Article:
Truck Farm
BadSeed Market, 1909 McGee Street, Kansas City, MO 64108
Co-sponsored by BadSeed Market & Chipotle

101 WORKSHOP SERIES
Sponsored in-part by Morgan County Seeds

Saturday, June 18, 10:30 a.m.-12:30 p.m.
Plant Seeds: School Gardens 101
Kansas City Community Gardens, 6917 Kensington Avenue, Kansas City, MO 64132
Co-sponsored by Kansas City Community Gardens

Saturday, June 18, 2-4 p.m.
Make Wine: Mead Brewing 101
BadSeed Market, 1909 McGee Street, KCMO, 64108

Sunday, June 19, 2-4 p.m.
Get Buzzing: Urban Beekeeping 101
Gibbs Road Community Farm, 4223 Gibbs Road, Kansas City, KS 66106
Co-sponsored by Northeast Kansas Beekeeping Association

Monday, June 20, 6:30-8:30 p.m.
Grow the Good: Faith Based Gardens 101
St. Pius X Church, 5500 Woodson Road, Mission, KS 66205
Co-sponsored by Mitzvah Garden, a Greater Kansas City Jewish Community Garden, Rosedale Healthy Kids Initiative, St. Pius X Church

Monday, June 20, 6-8 p.m.
Plant for the Future: Eco Garden/Farm Design 101
Kansas City, KS Public Library, 625 Minnesota Avenue, Kansas City, KS 66101
Co-sponsored by the US Environmental Protection Agency

Monday, June 20, 5-6:30 p.m.
Eat the Rainbow: Eating Color for Health 101
FUD Restaurant, 813 W. 17th Street, Kansas City, MO 64108

Tuesday, June 21, 6:30-8:30 p.m.
Dig In: Community Gardening 101
Kansas City Community Gardens, 6917 Kensington Avenue, Kansas City, MO 64132
Co-sponsored by Kansas City Community Gardens

Wednesday, June 22, 6-8 p.m.
Feed Others: Urban Farming 101
Gibbs Road Community Farm, 4223 Gibbs Road, Kansas City, KS 66106

Wednesday, June 22, 6-8 p.m.
Put Away: Canning 101
City Market's Farm to Table Kitchen, 20 E. 5th Street, Unit 20, Kansas City, MO 64106
Co-sponsored by University of Missouri Extension

Thursday, June 23, 5:30-7:30 p.m.
Lay Eggs: Urban Chickens 101
Roeland Park Community Center, 4850 Rosewood Drive, Roeland Park, KS 66205
Co-sponsored by CHIRP

Thursday, June 23, 6:30-8:30 p.m.
Grow Nuts & Fruits: Food Trees 101
Urban Impact Center, 1028 Paseo, Kansas City, MO 64106
Co-sponsored by Food Not Lawns

Thursday, June 23, 6:30-8 p.m.
Chow Down: Eating Local 101
Whole Food Market, Cooking Studio, 7401 West 91st Street, Overland Park, KS 66212
Co-sponsored by Whole Foods Market

FUN FOOD EVENTS

Sunday, June 19, 5:30, 7, 8:30 seatings
Gather, Share, Feast! A local food dinner by Chef Celina Tio
JULIAN Restaurant, 6227 Brookside Plaza, Kansas City, MO 64113

*Gardeners and farmers wishing to share product and get their names on a Celina Tio menu please contactami@kccua.org or call 913.831.2444 to let us know what and approximately how much you'll have to share.

June 20-23, evenings
"Eat Out Local" Nights
Various Restaurants around Kansas City

Friday, June 24, 6-7:30 p.m.
Get Your Grow On! Cook-Off: A local food picnic
Loose Park Pavilion, 51st & Wornall Road, Kansas City, MO 64112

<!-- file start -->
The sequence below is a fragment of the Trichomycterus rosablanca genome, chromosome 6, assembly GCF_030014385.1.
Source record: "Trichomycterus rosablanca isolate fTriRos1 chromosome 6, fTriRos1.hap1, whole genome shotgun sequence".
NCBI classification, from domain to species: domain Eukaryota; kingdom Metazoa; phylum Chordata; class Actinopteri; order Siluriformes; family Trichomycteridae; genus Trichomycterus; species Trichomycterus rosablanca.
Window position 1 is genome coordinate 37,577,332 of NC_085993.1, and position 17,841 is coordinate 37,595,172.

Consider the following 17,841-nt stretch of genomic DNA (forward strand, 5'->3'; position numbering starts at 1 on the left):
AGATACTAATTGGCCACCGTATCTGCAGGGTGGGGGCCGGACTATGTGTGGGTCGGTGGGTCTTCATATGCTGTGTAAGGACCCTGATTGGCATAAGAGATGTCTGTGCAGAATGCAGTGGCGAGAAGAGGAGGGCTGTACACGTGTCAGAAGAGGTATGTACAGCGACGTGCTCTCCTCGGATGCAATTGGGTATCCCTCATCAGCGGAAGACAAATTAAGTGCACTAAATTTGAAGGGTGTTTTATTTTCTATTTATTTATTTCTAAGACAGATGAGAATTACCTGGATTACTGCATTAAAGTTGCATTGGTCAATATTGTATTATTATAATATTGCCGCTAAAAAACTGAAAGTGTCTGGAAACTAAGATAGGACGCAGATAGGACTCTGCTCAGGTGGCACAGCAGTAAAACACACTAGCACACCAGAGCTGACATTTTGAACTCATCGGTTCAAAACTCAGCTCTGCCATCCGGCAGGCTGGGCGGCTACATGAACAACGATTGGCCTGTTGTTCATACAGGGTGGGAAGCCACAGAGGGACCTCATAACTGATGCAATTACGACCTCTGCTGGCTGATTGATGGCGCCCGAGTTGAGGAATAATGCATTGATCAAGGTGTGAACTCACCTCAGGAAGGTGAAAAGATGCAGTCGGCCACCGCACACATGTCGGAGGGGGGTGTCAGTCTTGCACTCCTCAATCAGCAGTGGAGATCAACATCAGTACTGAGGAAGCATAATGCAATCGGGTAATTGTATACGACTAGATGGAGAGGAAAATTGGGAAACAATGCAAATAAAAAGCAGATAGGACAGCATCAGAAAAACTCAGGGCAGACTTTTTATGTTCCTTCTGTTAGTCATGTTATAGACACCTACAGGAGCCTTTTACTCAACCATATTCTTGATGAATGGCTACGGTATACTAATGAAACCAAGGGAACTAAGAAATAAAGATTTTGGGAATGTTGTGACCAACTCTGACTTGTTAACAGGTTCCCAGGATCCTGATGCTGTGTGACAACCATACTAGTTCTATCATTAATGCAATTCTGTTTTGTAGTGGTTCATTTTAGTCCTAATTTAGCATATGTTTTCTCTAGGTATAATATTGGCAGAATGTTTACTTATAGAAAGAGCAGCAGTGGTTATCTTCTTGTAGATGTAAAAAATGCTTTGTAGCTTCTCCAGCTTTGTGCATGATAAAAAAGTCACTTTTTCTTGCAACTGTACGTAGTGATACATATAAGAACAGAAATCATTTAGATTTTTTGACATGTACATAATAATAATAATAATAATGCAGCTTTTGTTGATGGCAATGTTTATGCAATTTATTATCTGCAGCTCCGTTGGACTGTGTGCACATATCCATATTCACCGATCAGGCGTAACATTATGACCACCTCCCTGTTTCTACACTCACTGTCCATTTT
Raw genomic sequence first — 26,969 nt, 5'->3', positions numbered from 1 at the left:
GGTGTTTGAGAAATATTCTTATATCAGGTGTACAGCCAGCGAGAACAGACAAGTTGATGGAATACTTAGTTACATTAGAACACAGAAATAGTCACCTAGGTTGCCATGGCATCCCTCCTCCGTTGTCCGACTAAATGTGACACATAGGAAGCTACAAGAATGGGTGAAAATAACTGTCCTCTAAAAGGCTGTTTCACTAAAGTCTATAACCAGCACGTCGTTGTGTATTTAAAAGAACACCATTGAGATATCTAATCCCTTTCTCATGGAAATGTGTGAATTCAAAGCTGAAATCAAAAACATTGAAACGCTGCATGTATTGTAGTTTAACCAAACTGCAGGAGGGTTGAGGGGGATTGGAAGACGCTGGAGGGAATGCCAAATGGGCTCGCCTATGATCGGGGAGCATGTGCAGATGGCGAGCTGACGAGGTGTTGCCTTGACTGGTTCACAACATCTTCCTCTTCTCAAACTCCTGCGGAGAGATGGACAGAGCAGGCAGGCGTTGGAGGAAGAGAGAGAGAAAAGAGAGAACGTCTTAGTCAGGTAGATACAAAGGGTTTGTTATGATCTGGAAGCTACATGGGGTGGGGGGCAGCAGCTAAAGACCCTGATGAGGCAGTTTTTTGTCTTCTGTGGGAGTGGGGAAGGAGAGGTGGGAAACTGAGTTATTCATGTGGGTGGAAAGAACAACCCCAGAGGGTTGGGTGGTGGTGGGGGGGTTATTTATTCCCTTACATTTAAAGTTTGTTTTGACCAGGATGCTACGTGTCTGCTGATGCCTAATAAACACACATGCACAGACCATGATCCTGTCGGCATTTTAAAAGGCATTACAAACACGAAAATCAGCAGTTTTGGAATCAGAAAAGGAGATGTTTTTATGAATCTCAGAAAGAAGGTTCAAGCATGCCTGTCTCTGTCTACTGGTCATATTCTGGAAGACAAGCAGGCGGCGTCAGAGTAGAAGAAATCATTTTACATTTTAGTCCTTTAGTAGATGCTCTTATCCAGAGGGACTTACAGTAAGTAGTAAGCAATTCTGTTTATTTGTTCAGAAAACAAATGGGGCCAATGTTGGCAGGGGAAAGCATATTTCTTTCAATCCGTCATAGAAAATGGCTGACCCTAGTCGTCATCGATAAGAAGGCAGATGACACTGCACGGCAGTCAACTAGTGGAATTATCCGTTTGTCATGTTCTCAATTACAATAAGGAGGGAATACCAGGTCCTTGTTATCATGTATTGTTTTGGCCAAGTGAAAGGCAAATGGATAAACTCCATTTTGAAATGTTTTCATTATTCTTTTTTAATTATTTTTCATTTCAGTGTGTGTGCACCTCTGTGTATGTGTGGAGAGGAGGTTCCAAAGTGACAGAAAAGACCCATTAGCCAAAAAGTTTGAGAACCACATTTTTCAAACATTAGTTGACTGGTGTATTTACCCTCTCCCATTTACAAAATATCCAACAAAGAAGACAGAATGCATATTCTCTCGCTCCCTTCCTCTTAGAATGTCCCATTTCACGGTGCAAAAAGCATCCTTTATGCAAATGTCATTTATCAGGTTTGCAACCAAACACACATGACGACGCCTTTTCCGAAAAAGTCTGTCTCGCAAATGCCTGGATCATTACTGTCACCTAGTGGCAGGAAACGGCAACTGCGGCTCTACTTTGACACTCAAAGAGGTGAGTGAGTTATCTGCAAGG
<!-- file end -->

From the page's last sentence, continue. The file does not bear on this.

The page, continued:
Co-sponsored by Garden Center Association of Greater Kansas City

Want to show off your cooking? You can enter your dish(es) in one of these categories: Local Appetizers, Local Side Dish, Local Main Dish, Local Dessert and have your original dish be judged by Ethne Clark, Editor of the national publication "Organic Gardening," Gordon Roe, publisher, tastebud magazine, Kansas City's own eating-well magazine, and Mary Pepitone, writer of the Kansas City Star's beloved food column, "Come into my Kitchen."

Free for all picnickers, $10 per contest entry, and only thirty entries will be accepted.
To enter your dish in the Local Dish Cook-Off visit: http://gardencenterassociation.org/joomla/index.php/get-your-grow-on-cook-off


CHILDREN'S ACTIVITIES

Friday, June 17, 11 a.m. to 6 p.m.
GROW A BOOK!
Reading Reptile, 328 W. 63rd St, Kansas City, MO 64113

Saturday, June 18, 2-3:30 p.m.
Growing Fun Food, Grinding Great Grain
KC Community Beanstalk Children's Garden, 6917 Kensington, Kansas City, MO
Co-sponsored by Kansas City Community Gardens and Bread of Life Organic Bakery

TAKE ACTION EVENTS

Ongoing
Get Growing Kansas City! Growing Map
www.bit.ly/GetGrowingKCMap

Saturday, June 25, Missouri sites: 10 a.m.-12 p.m. and Kansas sites: 1 p.m.-3 p.m.
Policy Maker's Tour
Meeting location TBA, contact BethLow@kcfoodpolicy.org
Co-sponsored by Food Policy Coalition of Greater Kansas City

Saturday & Sunday, June 25 & 26, 10 a.m. group ride, meet at 9:30 a.m.
Get Your Grow On... and BIKE IT!
Crown Center, 2450 Grand Boulevard, Kansas City, MO 64108

www.urbanfarmstourkc.com | farmstour@kccua.org
913-831-2444

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Sierra Club - Mother's Day Weekend is Coming Up... TIPS FOR A GREENER MOM




Mother's Day is this Sunday (May 8), so this week's tips suggest ways for you to help your mom be greener, no matter what type of lady she is. Maybe you'll get a gift idea or two too.

Tip #1: Green Her Gardening